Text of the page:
Last updated: 18 November, 2014

Mitsubishi bank fined $315 million for dealings with Iran despite sanctions

Bank of Tokyo-Mitsubishi UFJ was fined $315 million by a US banking regulator Tuesday for pressuring a consultant to water down a report on transactions with Iran, Sudan and other sanctioned countries.

The bank directed PricewaterhouseCoopers to remove key warnings to regulators on illicit transactions in an independent report, masking the reality of its business with the sanctioned countries, the New York State Department of Financial Services said.

PwC discovered near the end of a year-long review of transactions that the bank had issued special instructions employees to strip wire messages of information that would have triggered sanctions compliance alerts.

The instructions meant PwC’s report was more superficial and likely missed some transactions, the regulator said.

PwC initially drafted language warning regulators that its review had been compromised as a result of the instructions.

But under pressure from the bank, part of Mitsubishi UFJ Financial Group, PwC agreed to cut that language and to replace it with a statement saying the review had been comprehensive and appropriate.

“BTMU employees pressured PwC into watering down a supposedly objective report on the bank’s dealings with Iran and other sanctioned countries, thereby misleading regulators,” said Benjamin Lawsky, Superintendent of Financial Services in New York.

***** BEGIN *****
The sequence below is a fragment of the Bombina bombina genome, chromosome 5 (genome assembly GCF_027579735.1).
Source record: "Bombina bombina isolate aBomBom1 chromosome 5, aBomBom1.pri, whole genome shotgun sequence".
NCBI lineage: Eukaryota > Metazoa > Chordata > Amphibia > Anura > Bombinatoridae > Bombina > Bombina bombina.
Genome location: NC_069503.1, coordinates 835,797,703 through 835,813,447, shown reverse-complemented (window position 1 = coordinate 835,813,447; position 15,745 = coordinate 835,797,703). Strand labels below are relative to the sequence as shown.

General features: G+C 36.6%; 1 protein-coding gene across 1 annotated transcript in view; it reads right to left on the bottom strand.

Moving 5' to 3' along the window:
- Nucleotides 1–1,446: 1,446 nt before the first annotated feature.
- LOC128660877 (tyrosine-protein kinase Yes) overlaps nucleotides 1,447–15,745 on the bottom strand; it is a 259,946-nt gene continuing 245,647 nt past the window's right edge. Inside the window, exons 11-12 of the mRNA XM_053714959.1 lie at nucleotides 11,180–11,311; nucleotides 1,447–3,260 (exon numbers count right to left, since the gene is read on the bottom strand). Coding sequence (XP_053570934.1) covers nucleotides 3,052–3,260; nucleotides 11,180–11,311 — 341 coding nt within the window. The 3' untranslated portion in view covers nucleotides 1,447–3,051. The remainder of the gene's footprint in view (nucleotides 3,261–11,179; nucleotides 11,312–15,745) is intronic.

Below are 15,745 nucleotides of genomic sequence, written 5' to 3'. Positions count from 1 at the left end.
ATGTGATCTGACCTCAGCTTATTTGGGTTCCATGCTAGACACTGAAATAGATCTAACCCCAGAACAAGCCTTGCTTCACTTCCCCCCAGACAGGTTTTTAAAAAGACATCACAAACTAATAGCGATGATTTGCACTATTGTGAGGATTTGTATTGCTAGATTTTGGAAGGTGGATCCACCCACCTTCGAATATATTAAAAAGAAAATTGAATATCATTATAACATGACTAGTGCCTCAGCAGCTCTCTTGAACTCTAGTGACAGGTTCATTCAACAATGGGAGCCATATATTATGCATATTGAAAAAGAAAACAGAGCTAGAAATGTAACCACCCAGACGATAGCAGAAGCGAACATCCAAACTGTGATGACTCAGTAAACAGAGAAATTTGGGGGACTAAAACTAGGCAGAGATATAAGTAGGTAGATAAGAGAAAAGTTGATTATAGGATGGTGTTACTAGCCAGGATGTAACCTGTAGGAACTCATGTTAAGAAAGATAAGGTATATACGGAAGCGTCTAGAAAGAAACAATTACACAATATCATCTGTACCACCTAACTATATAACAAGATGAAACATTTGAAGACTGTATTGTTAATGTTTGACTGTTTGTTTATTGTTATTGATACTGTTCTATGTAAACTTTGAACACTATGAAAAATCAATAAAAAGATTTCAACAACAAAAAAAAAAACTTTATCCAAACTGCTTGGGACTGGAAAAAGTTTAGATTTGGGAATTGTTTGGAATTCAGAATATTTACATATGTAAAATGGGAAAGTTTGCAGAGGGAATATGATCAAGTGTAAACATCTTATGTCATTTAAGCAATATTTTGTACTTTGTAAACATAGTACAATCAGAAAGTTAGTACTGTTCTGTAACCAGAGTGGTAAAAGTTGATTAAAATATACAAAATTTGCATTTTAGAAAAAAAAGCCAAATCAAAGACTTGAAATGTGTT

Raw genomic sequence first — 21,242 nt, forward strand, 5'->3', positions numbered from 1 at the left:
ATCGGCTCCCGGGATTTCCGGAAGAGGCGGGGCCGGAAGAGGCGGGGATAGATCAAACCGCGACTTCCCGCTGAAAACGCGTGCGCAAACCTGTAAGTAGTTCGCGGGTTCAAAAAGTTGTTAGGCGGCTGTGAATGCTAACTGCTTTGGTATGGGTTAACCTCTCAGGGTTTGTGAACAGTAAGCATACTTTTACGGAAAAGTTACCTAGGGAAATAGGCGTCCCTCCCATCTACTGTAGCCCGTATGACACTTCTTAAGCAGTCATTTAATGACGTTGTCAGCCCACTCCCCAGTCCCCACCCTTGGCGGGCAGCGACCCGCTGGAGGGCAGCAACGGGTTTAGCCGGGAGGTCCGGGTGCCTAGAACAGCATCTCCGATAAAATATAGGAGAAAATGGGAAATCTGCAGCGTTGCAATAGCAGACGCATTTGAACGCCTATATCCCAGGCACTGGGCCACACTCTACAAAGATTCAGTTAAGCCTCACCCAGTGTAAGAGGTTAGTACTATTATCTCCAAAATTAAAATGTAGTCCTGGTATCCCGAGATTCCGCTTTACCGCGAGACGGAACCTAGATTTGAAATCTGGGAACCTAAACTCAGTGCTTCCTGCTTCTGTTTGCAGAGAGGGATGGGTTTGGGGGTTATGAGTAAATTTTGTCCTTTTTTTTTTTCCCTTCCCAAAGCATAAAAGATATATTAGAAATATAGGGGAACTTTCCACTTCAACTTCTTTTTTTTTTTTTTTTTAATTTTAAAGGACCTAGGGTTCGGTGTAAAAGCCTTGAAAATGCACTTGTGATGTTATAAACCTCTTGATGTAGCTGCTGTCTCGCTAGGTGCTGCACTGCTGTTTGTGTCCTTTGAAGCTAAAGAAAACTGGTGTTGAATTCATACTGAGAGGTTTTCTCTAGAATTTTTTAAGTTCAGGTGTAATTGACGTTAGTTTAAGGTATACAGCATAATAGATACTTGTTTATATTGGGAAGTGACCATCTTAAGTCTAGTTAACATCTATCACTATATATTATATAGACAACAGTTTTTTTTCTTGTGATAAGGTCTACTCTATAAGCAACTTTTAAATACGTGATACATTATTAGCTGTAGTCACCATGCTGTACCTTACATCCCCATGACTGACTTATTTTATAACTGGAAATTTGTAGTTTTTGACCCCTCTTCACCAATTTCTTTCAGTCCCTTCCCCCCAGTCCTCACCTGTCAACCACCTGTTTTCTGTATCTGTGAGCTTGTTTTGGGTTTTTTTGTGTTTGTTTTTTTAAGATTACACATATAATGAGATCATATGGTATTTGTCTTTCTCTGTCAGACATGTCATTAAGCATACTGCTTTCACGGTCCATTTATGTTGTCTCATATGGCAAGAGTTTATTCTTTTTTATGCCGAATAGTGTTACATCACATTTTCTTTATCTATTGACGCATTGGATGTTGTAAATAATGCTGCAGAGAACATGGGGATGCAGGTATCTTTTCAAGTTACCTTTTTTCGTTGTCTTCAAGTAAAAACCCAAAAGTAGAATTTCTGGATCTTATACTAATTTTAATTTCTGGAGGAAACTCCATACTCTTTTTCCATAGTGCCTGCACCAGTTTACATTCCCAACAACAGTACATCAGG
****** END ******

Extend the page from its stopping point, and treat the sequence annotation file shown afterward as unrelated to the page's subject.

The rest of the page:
“It is clear that we — as a regulatory community — must work aggressively to reform the cozy relationship between banks and consultants, which far too often has resulted in shoddy work that sweeps wrongdoing under the rug.”

Lawsky mandated the PwC review after fining BTMU $250 million in June 2013 over doing business with sanctioned countries.

In August, Lawsky fined PwC $25 million for its work on BTMU and banned it from accepting consulting engagements at financial institutions regulated in New York for 24 months.

As part of the settlement, the bank agreed to terminate an employee who managed its anti-money laundering compliance office and to bar two other employees from business involving New York financial institutions.

The bank confirmed the settlement and said it is “committed to conducting business with the highest levels of integrity and regulatory compliance, and to continually improving its policies and procedures.”